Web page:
The different areas of planned or current research are briefly summarized as follows:
Task 1. Fish Research. Extend prior experimental test tube evidence by using live models (Rainbow Trout) to determine the effect on cancer resistance of those parameters that were found to increase the PUFA dependant catalase to peroxidase ratio in the test tube.* Some of the factors that in reasonable physiological concentrations increased this ratio were ascorbic acid and alpha tocopherol. Retinol acetate to a much lessor extend had a similar effect. However because of other evidence** both retinol esters and retinoic acid are being included along with ascorbic acid and alpha tocopherol in this phase of the of our research. Then extend the same queries and tests to other types of cancer. CLICK ON CURRENT RESULTS TO SEE CURRENT STATUS AND RESULTS TO DATE.
Task 2. Other Species. Confirm whether past experiments, that show a correlation of hepatoma susceptibility to the deficiency of the detoxifying catalase enzyme found in certain fish species, is a phenomenon that occurs repeatedly or generally in cancer susceptible species. And further, determine whether the low activity of PUFA dependant catalase is actually causative or is only coincidental and unrelated to carcinogenesis.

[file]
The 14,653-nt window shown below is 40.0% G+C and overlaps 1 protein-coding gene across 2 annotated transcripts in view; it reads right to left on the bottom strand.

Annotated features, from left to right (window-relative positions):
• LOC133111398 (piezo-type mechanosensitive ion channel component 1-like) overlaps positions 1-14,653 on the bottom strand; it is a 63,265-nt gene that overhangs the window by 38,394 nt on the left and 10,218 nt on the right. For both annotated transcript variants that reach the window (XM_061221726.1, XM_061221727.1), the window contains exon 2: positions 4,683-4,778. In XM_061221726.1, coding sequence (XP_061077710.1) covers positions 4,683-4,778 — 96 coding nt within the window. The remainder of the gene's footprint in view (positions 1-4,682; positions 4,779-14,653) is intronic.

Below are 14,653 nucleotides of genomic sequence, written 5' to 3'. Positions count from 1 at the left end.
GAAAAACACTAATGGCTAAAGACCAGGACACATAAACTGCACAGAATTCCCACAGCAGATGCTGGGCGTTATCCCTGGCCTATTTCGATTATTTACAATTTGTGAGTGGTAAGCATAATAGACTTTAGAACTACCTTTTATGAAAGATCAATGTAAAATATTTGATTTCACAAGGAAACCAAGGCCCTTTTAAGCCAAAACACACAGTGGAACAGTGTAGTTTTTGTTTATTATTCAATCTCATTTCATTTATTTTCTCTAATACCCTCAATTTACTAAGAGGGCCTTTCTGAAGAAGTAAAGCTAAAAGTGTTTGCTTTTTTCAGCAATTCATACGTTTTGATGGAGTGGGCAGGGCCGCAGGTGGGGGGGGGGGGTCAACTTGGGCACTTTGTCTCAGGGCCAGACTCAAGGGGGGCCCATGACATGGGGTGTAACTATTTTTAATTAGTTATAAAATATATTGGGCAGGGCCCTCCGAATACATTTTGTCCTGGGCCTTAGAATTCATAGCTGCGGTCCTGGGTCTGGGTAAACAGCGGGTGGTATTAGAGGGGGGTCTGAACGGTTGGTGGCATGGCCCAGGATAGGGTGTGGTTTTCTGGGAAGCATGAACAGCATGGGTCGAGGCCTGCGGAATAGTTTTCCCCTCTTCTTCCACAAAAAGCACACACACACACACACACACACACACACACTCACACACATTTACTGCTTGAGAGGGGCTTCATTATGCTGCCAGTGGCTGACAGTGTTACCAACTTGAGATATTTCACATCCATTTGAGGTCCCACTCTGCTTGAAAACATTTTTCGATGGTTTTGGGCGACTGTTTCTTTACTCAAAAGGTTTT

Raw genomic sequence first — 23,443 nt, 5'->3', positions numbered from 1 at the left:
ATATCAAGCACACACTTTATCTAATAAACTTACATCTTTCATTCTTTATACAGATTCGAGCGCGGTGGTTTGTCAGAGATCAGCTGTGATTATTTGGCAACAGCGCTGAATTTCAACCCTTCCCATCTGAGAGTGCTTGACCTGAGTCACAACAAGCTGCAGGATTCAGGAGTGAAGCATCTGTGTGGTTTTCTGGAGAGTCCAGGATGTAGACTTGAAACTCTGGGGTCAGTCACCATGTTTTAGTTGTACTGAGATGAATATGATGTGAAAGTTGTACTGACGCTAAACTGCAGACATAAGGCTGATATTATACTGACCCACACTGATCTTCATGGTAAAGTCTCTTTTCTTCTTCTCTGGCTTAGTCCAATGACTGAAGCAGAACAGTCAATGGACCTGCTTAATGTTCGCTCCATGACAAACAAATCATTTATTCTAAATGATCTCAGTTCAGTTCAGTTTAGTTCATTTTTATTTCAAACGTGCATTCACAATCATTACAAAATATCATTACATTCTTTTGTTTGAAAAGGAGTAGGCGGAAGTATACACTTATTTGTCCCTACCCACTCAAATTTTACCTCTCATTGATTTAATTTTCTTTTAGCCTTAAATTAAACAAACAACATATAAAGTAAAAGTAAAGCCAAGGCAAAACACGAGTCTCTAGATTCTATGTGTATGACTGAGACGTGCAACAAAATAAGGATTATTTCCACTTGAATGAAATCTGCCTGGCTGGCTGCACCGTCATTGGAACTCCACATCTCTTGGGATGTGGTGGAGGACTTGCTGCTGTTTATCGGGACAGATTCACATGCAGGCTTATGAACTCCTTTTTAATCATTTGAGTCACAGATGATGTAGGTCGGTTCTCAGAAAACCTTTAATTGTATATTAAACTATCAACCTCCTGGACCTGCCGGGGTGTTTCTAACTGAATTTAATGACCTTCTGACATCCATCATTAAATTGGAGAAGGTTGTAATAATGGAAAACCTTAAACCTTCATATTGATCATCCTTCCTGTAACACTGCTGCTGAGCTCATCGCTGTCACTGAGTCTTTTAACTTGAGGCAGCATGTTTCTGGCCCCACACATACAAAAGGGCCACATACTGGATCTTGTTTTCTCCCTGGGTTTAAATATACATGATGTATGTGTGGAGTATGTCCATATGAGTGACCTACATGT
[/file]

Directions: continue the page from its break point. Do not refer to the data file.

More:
Task 3. Cell Controls. Determine whether the previously demonstrated PUFA dependant catalase is involved in the metabolic pathways which ultimately control cell differentiation, cell growth and cell death.
* See the "MISSION STATEMENT" and its attached description of the polyunsaturated fatty acid dependent catalase mediated oxidation of organic molecules entitled "Catalase Deficiency and Hepatoma Susceptibility in Steelhead Trout".
** See the following articles reviewing recent research with retinol and retinoic acid.
"The Retinol-Binding Protein Superfamily", by A. Sivaprasadarao and J. B. C. Findlay Chap. 4 in: Vitamin A in Health and Disease, Ed. By Rune Blomhoff; 1994, Marcel Deckker, Inc.
New York, Basel, Hong Kong.
"Retinoic Acid Homeostasis: Prospective Roles of -Carotene, Retinol, CRBP and CRABP", by J. L. Napoli, Chap 6 in: Vitamin A in Health and Disease, ibid.
"Role of Nuclear Retinoic Acid Receptors in the Regulation of Gene Expression", by P. Kastner et al. Chap. 7 in: Vitamin A in Health and Disease, ibid.
"The Retinoid X Receptors: Modulators of Multiple Hormonal Signaling Pathways", by S. A. Kliewer et al. Chap. 8 in: Vitamin A in Health and Disease, ibid.
"Role of Retinoids in Embryonic Development", by M. Maden Chap. 11 in: Vitamin A in Health and Disease, ibid.
"Regulation of Epithelial Differentiation by Retinoids", by D. Rosenthal et al. Chap. 15 in: Vitamin A in Health and Disease, ibid.
"Role of Retinoids in Normal Hematopoiesis and the Immune System", by H. K. Blomhoff and E. B. Smeland Chap. 16 in: Vitamin A in Health and Disease, ibid.
"Retinoids and Acute Myeloid Leukemia:, by K. R. Norum Chap. 17 in: Vitamin A in Health and Disease, ibid.